Falling Sales severely hit UK Car Industry


Tags:  Cars, Diesel, EU, Nitrogen Oxide, Consumers, Trade Unions

2018 saw a decline in car sales of nearly seven per cent with consumer confidence declining due to the continuing uncertainty over Britain’s exit from the European Union on the one hand and on the other motorists increasingly unwilling to buy diesel powered cars. 

The sales figures at 2.37 million were the lowest for five years and lower than for 2017, when the financial crisis hit the UK as well as other countries.

Sales of diesel cars have fallen sharply due to air quality concerns and worries about taxation charges, despite the insistence by Britain’s car industry that the very latest vehicles have significantly reduced nitrogen oxide and particulate emissions.

After twenty-one consecutive months of decline in sales, 38 per cent less diesel cars are being sold than when sales were at their peak.  Diesel cars currently make up less than thirty-two per cent of the sales on the market.

The industry warned that Britain’s exit from the EU at the end of March risks the future of a sector which currently employs more than 850,000 people and has been one of the UK’s few success stories since the nineteen eighties.  

As a result of the falling sales, job losses are a looming threat to the car workers and a source of grave concern for Britain’s trade unions.



President Emmanuel Macron proposes National Debate about his Reforms


Tags: France, Macron, Finance, Taxes, Debate, Protests

The President of France, Emmanuel Macron proposed a National Debate over his economic reforms to attempt to restore calm after close to two months of violent protests nationwide.  Government ministers used public broadcasts to promote his plans for three months of discussions in town halls and online which would cover topics ranging from taxes, citizenship and democracy to the organisation of public services. 

The Finance minister Bruno le Maire was said to believe that the big debate will be the best way to reunite the people of France and bring their return to the “negotiating table”.

President Macron’s five-year term began with a series of unpopular economic overhauls, including the abolition of the Wealth Tax.  His next reforms include overhauls of France’s pension and unemployment services as well as changes in state bureaucracy and public services.

His reforms have been met with protests and demonstrations.  The “Yellow Vest” protests have tested his resolve to continue with his pace of reform and have already forced him into a ‘U-turn’ on tax policies.   Macron is said to be determined to continue with his major reforms and not undo what he has done so far.

The abolition of the Wealth Tax has so far proved the most unpopular measure and is opposed by a large section of the population.


Democrat Senator Elizabeth Warren enters 2020 Presidential Campaign

Sen. Elizabeth Warren

Tags: Elections, Democrats, Massachusetts, Presidential, Ideology

The Democratic campaign to win the U.S. elections in 2020 launched in earnest on New Years Eve when Senator Elizabeth Warren declared her bid for Presidency

The Massachusetts Senator’s announcement was long expected and marked an official start to a Presidential Nomination Contest expected to feature one of the most diverse and largest fields of candidates in the history of both Democrats and Republicans.

Warrens e-mail announcement video defines her as an “economic populist” who is ready to challenge President Trump.  Her slogan ‘Join the Fight’ encapsulates her attitude.

Elizabeth Warren is known to be a sharp critic of big banks and unregulated capitalism and a warrior against powerful corporate interests.

The Democrats are currently hampered by having no broadly unifying ideology, as the party moves away from a quarter century of dominance by the Clintons and Obama.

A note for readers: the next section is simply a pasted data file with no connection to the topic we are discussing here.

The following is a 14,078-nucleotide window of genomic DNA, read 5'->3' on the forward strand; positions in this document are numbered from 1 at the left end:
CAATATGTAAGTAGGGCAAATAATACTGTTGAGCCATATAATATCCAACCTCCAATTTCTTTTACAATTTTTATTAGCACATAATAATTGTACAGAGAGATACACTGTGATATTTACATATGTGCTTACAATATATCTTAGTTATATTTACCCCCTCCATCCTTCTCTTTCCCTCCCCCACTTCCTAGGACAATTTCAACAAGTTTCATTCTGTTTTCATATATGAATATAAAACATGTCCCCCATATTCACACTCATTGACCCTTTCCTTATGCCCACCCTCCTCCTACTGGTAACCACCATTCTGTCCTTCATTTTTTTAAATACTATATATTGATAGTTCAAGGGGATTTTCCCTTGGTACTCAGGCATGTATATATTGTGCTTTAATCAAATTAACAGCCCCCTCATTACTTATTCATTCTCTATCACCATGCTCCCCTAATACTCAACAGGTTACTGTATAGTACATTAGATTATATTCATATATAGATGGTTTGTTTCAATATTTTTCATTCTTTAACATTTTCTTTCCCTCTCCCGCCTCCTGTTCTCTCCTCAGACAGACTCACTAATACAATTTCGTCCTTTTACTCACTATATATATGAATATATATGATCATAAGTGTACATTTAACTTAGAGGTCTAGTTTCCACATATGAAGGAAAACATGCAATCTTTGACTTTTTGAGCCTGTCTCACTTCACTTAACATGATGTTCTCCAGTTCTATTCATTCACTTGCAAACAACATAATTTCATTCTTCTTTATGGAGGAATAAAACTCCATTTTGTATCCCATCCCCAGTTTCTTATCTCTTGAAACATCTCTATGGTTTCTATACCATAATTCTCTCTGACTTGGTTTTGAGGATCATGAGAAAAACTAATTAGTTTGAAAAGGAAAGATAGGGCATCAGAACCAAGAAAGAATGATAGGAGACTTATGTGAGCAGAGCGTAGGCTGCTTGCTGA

The obstacles Senator Warren faces are mainly the powerful big corporate interests in both main parties; her ideas overlap with that of Bernie Sanders the Vermont Democrat Senator. 

Dubbed cynically as “Pocahantas” by the current President Trump, she also faces problems of confirming her Native American heritage. 

Nevertheless, the United States needs a unifying force in the Presidency; something that is gravely lacking with the current President.


Coal Plants- New Proposal

Coal Plant in Virginia, USA

Washington USA:

New EPA Plan Could Free Coal Plants to Release More Mercury into the Air

Tags: Coal, Mercury, Environment, Power Plants, Health

The Trump Administration proposed major changes to the way the US Government calculates the benefits, in human health and safety, of restricting mercury emissions from coal burning power plants.

In the new proposal the United States Environment Protection Agency (EPA) issued a finding that the rules imposed by the previous administration were too costly to justify.

The EPA set a new precedent in changing the formula used in its required cost-benefit analysis of the regulation by considering only certain effects that can be measured in dollars.  It now ignored or played down other health benefits.

The proposal technically leaves the mercury restrictions in place.  However, by revising the underlying justifications for them, the Trump administration opened the door for coal mining companies to challenge the restrictions in Court.

The 2011 restrictions were the first to restrict some of the most hazardous pollutants emitted by coal plants.  The rules were long opposed by the coal plants.  However, the restrictions were one of Obama’s s unique and outstanding environmental achievements.

Channel Migrants

Dover Cliffs

Tags: Immigration, English Channel, Home Office, Dover, Trafficking

On 29th November 2018, the UK Immigration Minister defended the Government’s handling of the rise in migrants crossing the English Channel since November 2018.  During her visit to Dover, Caroline Nokes said the Home Secretary would cut short a family holiday to deal with the major incident.

The MP for Dover, Charlie Elphicke called for more patrol boats to tackle the problem, adding that the Home Office was not taking the matter seriously.

But Caroline Nokes, the Immigration Minister said the UK was working with the French authorities to try to prevent migrants from setting out; she pointed to an “enormous” ongoing intelligence led operation to deter people traffickers.